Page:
But that wasn't enough. My back pack took me to a kibbutz in Israel, where I ran a bar, and was ultimately told to leave the country after I cut down a tree for Christmas. How could I have known it was a diplomatic gift from Australia, and one of only three in the country?

After Israel, that back pack carried me to Africa, where I hitch hiked, and paid to ride atop supply trucks. Through Egypt, Sudan, and into Kenya I went, searching.

In Kenya I was offered a position writing for a newspaper. This article convinced me that African journalism wasn't for me.
Granted, it was a slow news day in Kenya. I understand there was a deadline for copy, but this article should not have made a high school newspaper, let alone a national magazine.

I had been given a sign.

At certain times situations arose that allowed me to see how I had changed. I remember arriving in Kenya after weeks of travel atop trucks in Sudan, eating around campfires, squatting in the dirt with the driver and truck boys, eating with my hands from a pot. In Kenya, at the first restaurant I saw, I ordered breakfast. The waitress set my food on the table and hurried away to bring cutlery. In a moment she returned with a knife and fork, but I was eating with my hands. I froze because of the woman's shocked expression.

I remember refusing to enter a hospital because a man was sweeping blood out the front door.

How powerful and strange it felt to be in desolate Sudan one day, filling a water bottle in the White Nile, looking out for crocodiles, and then to be in Scandinavia the following day. The contrast, the difference in culture, language, terrain, climate, people, mentality, was almost too much to bear. Culture shock struck me hard.

I had lived wild and free for months, always moving, traveling, surviving on rock hard dates and water that smelled of purification tablets, for weeks, clinging to ropes as I slept, the truck bouncing and shaking. In the span of one day, I was standing on hill in Denmark, snow falling, the entire world silent, as flakes melted on my face.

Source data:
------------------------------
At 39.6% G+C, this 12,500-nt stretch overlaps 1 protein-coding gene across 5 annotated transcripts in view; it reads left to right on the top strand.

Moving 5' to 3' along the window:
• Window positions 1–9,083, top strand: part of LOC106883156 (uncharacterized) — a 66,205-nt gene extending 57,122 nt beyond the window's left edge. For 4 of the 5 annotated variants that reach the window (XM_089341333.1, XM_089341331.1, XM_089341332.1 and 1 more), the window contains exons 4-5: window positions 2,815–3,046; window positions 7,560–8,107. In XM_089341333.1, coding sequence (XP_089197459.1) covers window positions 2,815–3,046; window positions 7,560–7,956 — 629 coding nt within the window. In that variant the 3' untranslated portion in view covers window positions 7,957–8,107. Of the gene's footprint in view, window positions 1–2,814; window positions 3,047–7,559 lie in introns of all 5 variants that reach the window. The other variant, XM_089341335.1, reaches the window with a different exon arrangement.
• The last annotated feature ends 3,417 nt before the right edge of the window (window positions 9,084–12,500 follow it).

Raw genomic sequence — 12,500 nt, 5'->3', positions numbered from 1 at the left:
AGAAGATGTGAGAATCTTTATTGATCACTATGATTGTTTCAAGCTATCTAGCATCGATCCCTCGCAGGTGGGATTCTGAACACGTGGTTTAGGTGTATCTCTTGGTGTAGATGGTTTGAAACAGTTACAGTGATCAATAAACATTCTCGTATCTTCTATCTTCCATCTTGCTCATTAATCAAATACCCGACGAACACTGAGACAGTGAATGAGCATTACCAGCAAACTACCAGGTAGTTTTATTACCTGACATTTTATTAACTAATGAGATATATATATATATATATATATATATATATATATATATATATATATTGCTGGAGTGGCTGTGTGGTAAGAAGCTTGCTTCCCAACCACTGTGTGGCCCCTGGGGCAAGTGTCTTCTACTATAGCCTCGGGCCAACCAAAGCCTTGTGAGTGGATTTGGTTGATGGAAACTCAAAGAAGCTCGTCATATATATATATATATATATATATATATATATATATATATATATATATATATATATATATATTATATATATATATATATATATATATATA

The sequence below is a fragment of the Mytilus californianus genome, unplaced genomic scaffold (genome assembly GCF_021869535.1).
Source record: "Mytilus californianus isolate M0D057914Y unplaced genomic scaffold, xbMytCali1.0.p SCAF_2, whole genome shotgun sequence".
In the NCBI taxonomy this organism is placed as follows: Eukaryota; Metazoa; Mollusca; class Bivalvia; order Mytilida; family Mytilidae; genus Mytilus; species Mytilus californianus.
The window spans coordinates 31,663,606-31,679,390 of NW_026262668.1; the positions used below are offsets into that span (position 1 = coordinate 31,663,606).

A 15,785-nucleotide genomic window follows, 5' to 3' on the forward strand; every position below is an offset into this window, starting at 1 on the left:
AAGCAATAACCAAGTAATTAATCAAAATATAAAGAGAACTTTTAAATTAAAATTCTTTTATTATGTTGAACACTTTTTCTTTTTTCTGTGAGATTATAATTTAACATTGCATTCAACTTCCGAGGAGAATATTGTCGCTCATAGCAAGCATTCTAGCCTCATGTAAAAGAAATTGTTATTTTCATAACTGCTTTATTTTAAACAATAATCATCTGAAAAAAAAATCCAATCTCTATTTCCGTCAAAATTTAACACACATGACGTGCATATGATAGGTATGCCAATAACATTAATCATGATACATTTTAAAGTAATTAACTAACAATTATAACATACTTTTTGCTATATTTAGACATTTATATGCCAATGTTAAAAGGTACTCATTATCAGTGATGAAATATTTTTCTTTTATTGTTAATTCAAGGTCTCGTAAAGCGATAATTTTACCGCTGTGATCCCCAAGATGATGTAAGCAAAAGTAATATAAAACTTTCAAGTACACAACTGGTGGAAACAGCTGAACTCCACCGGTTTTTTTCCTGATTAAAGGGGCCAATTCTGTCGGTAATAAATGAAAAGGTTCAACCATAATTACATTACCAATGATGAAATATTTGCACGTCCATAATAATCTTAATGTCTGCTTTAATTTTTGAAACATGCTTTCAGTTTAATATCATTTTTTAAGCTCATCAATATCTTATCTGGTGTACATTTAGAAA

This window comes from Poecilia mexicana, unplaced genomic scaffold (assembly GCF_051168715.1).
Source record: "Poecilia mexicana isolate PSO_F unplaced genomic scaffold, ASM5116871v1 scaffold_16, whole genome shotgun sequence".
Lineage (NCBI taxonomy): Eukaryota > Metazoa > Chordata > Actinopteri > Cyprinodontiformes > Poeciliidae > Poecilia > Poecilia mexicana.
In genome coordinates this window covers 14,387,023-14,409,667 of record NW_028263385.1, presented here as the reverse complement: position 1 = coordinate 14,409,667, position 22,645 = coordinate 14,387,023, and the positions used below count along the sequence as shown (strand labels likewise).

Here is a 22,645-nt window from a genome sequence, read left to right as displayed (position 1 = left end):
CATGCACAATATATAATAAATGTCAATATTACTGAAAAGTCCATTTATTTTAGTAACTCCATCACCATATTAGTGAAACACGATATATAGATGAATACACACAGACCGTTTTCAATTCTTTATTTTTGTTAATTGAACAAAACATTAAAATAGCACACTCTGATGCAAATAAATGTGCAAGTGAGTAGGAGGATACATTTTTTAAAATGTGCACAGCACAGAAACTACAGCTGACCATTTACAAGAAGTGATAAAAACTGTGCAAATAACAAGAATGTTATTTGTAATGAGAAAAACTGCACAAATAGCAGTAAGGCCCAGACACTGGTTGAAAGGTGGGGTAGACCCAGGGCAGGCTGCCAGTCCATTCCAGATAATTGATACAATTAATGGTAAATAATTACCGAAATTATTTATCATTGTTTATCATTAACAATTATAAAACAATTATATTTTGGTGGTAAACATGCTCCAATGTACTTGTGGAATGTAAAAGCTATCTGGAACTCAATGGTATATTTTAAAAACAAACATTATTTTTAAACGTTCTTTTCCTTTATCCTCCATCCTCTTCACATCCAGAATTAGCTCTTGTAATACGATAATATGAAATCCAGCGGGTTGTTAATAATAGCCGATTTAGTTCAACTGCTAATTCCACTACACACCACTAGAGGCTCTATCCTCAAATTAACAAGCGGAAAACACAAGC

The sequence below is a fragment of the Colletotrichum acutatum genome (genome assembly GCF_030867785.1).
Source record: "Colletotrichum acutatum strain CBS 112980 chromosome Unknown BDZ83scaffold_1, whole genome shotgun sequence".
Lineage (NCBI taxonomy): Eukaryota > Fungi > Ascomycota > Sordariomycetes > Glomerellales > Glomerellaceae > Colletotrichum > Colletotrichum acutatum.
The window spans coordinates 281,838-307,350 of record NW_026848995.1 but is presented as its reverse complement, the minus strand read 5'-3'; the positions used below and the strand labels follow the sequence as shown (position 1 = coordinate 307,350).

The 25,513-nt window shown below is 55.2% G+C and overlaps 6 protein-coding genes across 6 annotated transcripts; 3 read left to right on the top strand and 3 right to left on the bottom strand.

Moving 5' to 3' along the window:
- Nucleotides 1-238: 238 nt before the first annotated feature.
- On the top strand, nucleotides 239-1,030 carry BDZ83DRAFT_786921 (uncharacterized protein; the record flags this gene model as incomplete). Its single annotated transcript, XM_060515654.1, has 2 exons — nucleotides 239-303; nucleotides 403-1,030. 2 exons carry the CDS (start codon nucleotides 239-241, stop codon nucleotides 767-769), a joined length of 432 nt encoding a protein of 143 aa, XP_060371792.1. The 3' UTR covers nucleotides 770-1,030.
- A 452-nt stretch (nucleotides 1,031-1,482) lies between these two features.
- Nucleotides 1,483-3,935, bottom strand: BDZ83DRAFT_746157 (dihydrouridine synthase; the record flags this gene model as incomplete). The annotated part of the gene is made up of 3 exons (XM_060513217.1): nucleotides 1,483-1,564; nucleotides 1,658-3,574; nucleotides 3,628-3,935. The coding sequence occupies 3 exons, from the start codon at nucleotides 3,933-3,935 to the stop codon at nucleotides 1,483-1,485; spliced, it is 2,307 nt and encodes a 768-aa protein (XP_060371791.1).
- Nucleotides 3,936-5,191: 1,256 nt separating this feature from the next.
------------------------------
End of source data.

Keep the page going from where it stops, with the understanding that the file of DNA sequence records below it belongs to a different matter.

Africa changed me. Part of me is still there, captured in sweaty little police station where I was forced to watch a fat policeman beat an eight-year-old boy.

It captured another part of me on a dusty road in Sudan. The truck I was riding on slowed. Through the dust I could see something ahead. Another truck, carrying passengers atop, had driven off the road and tipped over. Injured people lay strewn about. Some were trapped, half crushed. Victims moaned and cried for help as we passed.

Part of me remained there, screaming for my driver to stop until my voice broke.

I tried to stay in Scandinavia. But I was different. When I spoke to friends and described Africa, or Israel, my tales met a look of disbelief. The pain that look brought, always accompanied my silence.

For months I could hear the faint calling of my pack, like the voice of a sexy, tempting ex lover, sitting at the end of the bar, her presence arousing sweet fantasies.

This time my pack, my longing, my searching, carried me to Yucatan, the land of the Maya. There, in a forgotten fishing village, I found an abandoned house, shoveled out the sand of hurricanes past, strung up a hammock, and moved in.

I found the shell of a spear gun buried in the sand. Using metal found in the street--a car antenna--and parts bought in Cancun, I rebuilt the gun. Soon I was swimming to the reef, shooting lobster and the best snapper in the world.

Travel articles appeared. On a portable, manual typewriter, I pounded out a novel.